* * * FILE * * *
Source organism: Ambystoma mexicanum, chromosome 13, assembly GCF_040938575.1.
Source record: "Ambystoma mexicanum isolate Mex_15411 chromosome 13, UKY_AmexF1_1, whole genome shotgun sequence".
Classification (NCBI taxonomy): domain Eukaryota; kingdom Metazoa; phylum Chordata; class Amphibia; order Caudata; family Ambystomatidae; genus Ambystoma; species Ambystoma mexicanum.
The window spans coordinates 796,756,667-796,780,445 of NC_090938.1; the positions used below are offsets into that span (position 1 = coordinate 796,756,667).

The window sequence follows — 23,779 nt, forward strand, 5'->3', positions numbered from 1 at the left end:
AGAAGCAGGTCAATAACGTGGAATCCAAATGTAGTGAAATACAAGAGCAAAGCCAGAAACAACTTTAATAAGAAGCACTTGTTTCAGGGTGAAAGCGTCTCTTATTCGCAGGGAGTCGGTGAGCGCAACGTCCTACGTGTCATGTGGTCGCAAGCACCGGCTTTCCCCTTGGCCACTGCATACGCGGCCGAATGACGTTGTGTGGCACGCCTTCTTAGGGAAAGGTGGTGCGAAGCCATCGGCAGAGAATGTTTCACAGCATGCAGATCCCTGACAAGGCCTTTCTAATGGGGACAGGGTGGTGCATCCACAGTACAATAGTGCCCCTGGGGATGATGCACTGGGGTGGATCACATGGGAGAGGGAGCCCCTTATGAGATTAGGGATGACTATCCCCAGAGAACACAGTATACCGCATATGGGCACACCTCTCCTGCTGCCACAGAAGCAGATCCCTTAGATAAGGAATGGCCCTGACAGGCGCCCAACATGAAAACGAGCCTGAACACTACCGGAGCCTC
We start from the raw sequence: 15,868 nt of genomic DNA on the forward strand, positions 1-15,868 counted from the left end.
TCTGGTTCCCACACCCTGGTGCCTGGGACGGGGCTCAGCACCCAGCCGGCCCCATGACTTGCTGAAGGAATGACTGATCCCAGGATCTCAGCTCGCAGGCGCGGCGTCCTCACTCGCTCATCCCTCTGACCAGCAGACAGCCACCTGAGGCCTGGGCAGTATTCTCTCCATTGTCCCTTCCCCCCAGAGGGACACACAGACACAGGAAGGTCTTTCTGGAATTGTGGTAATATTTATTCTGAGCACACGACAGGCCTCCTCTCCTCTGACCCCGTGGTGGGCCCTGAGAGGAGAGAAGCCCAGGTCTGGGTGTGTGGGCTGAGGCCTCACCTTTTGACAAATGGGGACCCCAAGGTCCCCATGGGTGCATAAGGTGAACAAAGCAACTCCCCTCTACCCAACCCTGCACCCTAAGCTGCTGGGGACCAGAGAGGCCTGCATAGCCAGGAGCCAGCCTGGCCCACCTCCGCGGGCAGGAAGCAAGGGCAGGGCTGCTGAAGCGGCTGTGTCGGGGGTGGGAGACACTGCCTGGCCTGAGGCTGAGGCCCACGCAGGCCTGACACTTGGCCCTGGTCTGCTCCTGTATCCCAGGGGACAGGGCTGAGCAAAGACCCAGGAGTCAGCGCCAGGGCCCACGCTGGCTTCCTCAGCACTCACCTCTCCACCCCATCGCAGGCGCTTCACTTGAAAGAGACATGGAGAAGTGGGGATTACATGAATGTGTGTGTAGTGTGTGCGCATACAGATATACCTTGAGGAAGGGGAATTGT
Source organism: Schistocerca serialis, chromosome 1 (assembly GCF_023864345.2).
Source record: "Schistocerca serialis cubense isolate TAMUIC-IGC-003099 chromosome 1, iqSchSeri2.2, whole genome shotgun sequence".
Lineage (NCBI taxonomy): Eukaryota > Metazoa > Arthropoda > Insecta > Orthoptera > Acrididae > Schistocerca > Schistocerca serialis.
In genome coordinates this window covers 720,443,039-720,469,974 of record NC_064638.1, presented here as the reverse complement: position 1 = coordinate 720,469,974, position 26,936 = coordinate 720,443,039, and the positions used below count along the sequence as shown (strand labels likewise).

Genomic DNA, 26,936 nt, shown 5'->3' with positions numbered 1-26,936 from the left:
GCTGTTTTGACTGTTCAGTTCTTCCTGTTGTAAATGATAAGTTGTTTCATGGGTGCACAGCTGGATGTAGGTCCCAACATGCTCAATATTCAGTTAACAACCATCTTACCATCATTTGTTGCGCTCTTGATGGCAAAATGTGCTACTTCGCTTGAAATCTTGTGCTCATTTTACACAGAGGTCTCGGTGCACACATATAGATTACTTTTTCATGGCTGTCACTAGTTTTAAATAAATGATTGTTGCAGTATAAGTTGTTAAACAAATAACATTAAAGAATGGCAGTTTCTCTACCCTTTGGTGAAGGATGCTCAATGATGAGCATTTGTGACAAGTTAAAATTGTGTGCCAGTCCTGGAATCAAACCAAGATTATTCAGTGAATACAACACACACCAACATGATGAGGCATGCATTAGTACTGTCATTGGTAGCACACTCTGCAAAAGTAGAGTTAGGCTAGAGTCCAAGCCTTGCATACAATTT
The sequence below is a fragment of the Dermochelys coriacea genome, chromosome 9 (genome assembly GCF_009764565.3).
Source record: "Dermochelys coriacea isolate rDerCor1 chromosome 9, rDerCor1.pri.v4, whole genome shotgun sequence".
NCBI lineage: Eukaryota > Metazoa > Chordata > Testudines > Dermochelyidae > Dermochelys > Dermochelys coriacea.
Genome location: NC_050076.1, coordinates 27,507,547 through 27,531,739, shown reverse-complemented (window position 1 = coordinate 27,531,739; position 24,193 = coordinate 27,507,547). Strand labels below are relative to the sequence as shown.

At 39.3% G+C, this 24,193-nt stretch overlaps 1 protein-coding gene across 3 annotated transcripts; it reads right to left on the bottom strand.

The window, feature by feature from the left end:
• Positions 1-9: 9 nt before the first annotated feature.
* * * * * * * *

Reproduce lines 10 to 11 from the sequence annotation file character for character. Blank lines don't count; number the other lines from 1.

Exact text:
Source record: "Schistocerca serialis cubense isolate TAMUIC-IGC-003099 chromosome 1, iqSchSeri2.2, whole genome shotgun sequence".
Lineage (NCBI taxonomy): Eukaryota > Metazoa > Arthropoda > Insecta > Orthoptera > Acrididae > Schistocerca > Schistocerca serialis.